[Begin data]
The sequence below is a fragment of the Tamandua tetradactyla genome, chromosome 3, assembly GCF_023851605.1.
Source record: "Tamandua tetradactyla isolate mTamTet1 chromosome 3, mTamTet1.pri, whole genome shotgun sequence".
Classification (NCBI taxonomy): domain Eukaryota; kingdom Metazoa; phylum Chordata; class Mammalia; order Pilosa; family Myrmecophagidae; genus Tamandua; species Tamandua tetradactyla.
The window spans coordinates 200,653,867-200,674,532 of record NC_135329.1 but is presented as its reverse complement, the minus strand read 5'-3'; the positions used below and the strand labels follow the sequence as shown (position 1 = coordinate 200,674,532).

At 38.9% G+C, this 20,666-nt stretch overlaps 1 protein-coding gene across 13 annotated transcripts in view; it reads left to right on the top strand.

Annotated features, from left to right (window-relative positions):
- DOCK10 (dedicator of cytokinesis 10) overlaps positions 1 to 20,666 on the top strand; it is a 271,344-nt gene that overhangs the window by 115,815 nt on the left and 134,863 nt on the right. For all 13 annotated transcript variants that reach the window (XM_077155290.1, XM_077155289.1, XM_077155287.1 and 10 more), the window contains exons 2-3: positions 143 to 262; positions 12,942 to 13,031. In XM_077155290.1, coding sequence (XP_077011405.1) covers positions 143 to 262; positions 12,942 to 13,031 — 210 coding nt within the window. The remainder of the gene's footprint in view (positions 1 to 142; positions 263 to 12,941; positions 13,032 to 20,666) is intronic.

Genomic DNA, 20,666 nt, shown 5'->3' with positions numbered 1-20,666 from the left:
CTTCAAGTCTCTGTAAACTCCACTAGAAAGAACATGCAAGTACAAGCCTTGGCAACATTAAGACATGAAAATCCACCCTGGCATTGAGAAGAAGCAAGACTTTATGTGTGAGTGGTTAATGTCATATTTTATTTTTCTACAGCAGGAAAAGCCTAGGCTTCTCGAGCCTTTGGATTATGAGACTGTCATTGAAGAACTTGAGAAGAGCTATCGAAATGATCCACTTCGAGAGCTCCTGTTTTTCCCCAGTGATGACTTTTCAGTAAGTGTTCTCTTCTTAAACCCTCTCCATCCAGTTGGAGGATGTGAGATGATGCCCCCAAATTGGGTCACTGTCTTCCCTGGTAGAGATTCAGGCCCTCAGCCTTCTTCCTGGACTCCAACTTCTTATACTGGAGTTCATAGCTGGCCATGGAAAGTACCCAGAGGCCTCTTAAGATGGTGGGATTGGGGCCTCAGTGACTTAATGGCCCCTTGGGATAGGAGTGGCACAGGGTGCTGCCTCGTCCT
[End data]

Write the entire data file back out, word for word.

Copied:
The sequence below is a fragment of the Tamandua tetradactyla genome, chromosome 3, assembly GCF_023851605.1.
Source record: "Tamandua tetradactyla isolate mTamTet1 chromosome 3, mTamTet1.pri, whole genome shotgun sequence".
Classification (NCBI taxonomy): domain Eukaryota; kingdom Metazoa; phylum Chordata; class Mammalia; order Pilosa; family Myrmecophagidae; genus Tamandua; species Tamandua tetradactyla.
The window spans coordinates 200,653,867-200,674,532 of record NC_135329.1 but is presented as its reverse complement, the minus strand read 5'-3'; the positions used below and the strand labels follow the sequence as shown (position 1 = coordinate 200,674,532).

At 38.9% G+C, this 20,666-nt stretch overlaps 1 protein-coding gene across 13 annotated transcripts in view; it reads left to right on the top strand.

Annotated features, from left to right (window-relative positions):
- DOCK10 (dedicator of cytokinesis 10) overlaps positions 1 to 20,666 on the top strand; it is a 271,344-nt gene that overhangs the window by 115,815 nt on the left and 134,863 nt on the right. For all 13 annotated transcript variants that reach the window (XM_077155290.1, XM_077155289.1, XM_077155287.1 and 10 more), the window contains exons 2-3: positions 143 to 262; positions 12,942 to 13,031. In XM_077155290.1, coding sequence (XP_077011405.1) covers positions 143 to 262; positions 12,942 to 13,031 — 210 coding nt within the window. The remainder of the gene's footprint in view (positions 1 to 142; positions 263 to 12,941; positions 13,032 to 20,666) is intronic.

Genomic DNA, 20,666 nt, shown 5'->3' with positions numbered 1-20,666 from the left:
CTTCAAGTCTCTGTAAACTCCACTAGAAAGAACATGCAAGTACAAGCCTTGGCAACATTAAGACATGAAAATCCACCCTGGCATTGAGAAGAAGCAAGACTTTATGTGTGAGTGGTTAATGTCATATTTTATTTTTCTACAGCAGGAAAAGCCTAGGCTTCTCGAGCCTTTGGATTATGAGACTGTCATTGAAGAACTTGAGAAGAGCTATCGAAATGATCCACTTCGAGAGCTCCTGTTTTTCCCCAGTGATGACTTTTCAGTAAGTGTTCTCTTCTTAAACCCTCTCCATCCAGTTGGAGGATGTGAGATGATGCCCCCAAATTGGGTCACTGTCTTCCCTGGTAGAGATTCAGGCCCTCAGCCTTCTTCCTGGACTCCAACTTCTTATACTGGAGTTCATAGCTGGCCATGGAAAGTACCCAGAGGCCTCTTAAGATGGTGGGATTGGGGCCTCAGTGACTTAATGGCCCCTTGGGATAGGAGTGGCACAGGGTGCTGCCTCGTCCT